Thursday night was the second session of the Bloomington city council’s ongoing consideration of amendments to the city’s update of the unified development ordinance.
The council voted on two amendments, approving both. One was co-sponsored by councilmembers Dave Rollo and Chris Sturbaum. It eliminated duplexes and triplexes as possible uses of land in core neighborhoods. The tally was 6–2 on the nine-member council. Allison Chopra was absent.
The other amendment approved by the council on Thursday changed the status of accessory dwelling units (ADUs) from a conditional use, which requires a public review process, to a by-right use. A by-right use eliminates the public review process, but does not eliminate use-specific standards.
For ADUs, the use-specific standards include: a limit of one ADU per lot; a requirement that only lots greater than the minimum size for the zoning district are allowed to have an ADU; a maximum of two bedrooms; and a limit of one family. The vote that made ADUs by-right was 5–3.
Two meeting moments stood out as somewhat suspense-filled, before a councilmember revealed their final position.
It was only the second such moment, related to ADUs, that was crucial to the outcome of a vote.
The council had voted to extend deliberations for another 30 minutes past the 10 p.m. scheduled time for adjournment. The hour approached 10:30 p.m. After council questions, public comment, and council commentary on the status of ADUs, councilmember Andy Ruff said he was unsure where he stood.
Ruff acknowledged that a public hearing process did represent some kind of burden to someone who wanted to construct an ADU. But he wondered if it is a burden that rises to a level where it would have an impact on the number of ADU proposals.
When the roll was called, Ruff was sixth to vote. Ahead of Ruff, councilmembers Jim Sims, Steve Volan, Dorothy Granger, and Isabel Piedmont-Smith voted yes, and Dave Rollo voted no. Councilmembers Chris Sturbaum and Susan Sandberg, who were slated to vote after Ruff, had already indicated they’d be voting no.
With the tally at 4–1, and two virtually certain votes against it to follow, Ruff paused a good 7 seconds after his name was called, before voting in favor of making ADUs a by-right use. It passed on a 5–3 tally.
Much of the debate on the status of ADUs focused on the question of whether a required opportunity to engage with neighbors on a proposed ADU is a good thing or a bad thing.
On the plus side was the idea that neighbors might provide useful suggestions for improving the proposed ADU. Also on the positive side was the idea that increased publicity would increase awareness of the owner-occupied requirement of ADUs so the compliance would increase.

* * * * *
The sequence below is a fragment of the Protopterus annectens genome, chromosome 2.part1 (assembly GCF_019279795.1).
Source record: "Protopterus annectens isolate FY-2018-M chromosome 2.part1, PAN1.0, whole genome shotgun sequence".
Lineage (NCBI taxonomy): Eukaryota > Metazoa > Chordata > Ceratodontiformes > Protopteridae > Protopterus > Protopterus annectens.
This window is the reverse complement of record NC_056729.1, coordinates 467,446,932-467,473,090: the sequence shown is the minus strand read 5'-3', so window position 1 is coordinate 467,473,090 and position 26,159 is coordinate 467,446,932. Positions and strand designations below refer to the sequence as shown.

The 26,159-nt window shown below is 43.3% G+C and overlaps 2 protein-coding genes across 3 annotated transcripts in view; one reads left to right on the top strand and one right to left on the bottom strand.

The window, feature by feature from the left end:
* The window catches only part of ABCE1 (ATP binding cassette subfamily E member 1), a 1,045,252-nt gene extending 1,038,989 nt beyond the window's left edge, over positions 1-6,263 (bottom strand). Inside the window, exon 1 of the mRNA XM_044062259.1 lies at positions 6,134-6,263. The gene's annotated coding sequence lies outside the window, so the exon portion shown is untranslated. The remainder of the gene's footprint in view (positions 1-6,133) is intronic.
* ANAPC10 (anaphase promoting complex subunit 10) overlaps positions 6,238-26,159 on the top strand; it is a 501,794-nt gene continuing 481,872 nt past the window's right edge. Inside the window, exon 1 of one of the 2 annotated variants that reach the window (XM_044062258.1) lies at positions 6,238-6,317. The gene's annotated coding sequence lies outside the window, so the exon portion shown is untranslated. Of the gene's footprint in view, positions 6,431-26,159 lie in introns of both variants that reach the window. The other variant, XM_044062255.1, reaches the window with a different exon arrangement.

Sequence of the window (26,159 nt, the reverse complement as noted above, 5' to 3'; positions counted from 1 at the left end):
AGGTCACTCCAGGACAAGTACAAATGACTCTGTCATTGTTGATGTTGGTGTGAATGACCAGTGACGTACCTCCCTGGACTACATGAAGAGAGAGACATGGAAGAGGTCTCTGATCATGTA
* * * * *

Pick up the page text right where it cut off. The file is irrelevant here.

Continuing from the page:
Weighing against a required public meeting was the idea that a prospective ADU builder might feel pressured by the conditional use process to reveal private details about the reasons for constructing the unit—for example, related to the mental health of a family member.
During the ADU deliberations, Piedmont-Smith argued against the idea that engagement with neighbors is necessarily a positive thing:
Somebody said anytime we can engage our neighbors in conversation, it’s good. That’s not been my experience. I’ve engaged a lot of neighbors as their elected representative and I have been vilified, I’ve been called stupid, I’ve been compared to Donald Trump, I’ve been called a liar. So I don’t blame anybody who doesn’t want to face a public meeting.
It was Piedmont-Smith who had provided the other suspense-filled moment at Thursday’s meeting. Earlier in the day, she’d informed the Bryan Park Neighborhood Association that she would be voting yes on the Rollo-Sturbaum amendment to prohibit plexes in core neighborhoods. That reflected a change in her expected vote, even if her own judgment was still that plexes should be allowed on conditional use.
The reason Piedmont-Smith gave for her planned support of the Rollo-Sturbaum amendment was that “a vast majority of the constituents who have given me their opinion on the topic oppose the plexes.”
The night before, Piedmont-Smith had won approval for one of her two “compromise” amendments on plexes that she put forward in an attempt to make plexes more palatable.
On Thursday night, when it came time for final council comment on the prohibition of plexes, some of those in the audience, who were aware of Piedmont’s communication earlier in the day, were holding out hope that she might change her mind. She did not.
Piedmont-Smith’s revelation at the meeting, that she would support the amendment prohibiting plexes, sent murmurs through the packed council chambers.
Councilmember Dorothy Granger, who had been considered a possible no vote on the amendment, voted yes. So the Rollo-Sturbaum amendment would have passed, even without Piedmont-Smith’s support.
Even though she supported the amendment, because she felt that represented her constituents, Piedmont-Smith repeated on Thursday night her criticism of the Council of Neighborhood Associations (CONA), which she’d made at an earlier meeting.
The mailer that CONA had sent out, contained “outright falsehoods”, she said, and ticked through them. Piedmont-Smith also said the mailer likely violated the IRS code on lobbying by 501(c)(3) organizations. The IRS code puts a limit on the proportion of a 501(c)(3) organization’s activity that can go towards lobbying.
The Bloomington city council continues with consideration of UDO amendments next week on Tuesday (Nov. 19) and Wednesday (Nov. 20)
|Am 01: prohibit duplexes, triplexes in core||yes||yes||absent||yes||yes||no||yes||yes||no|
|Am 06: allow
ADUs by right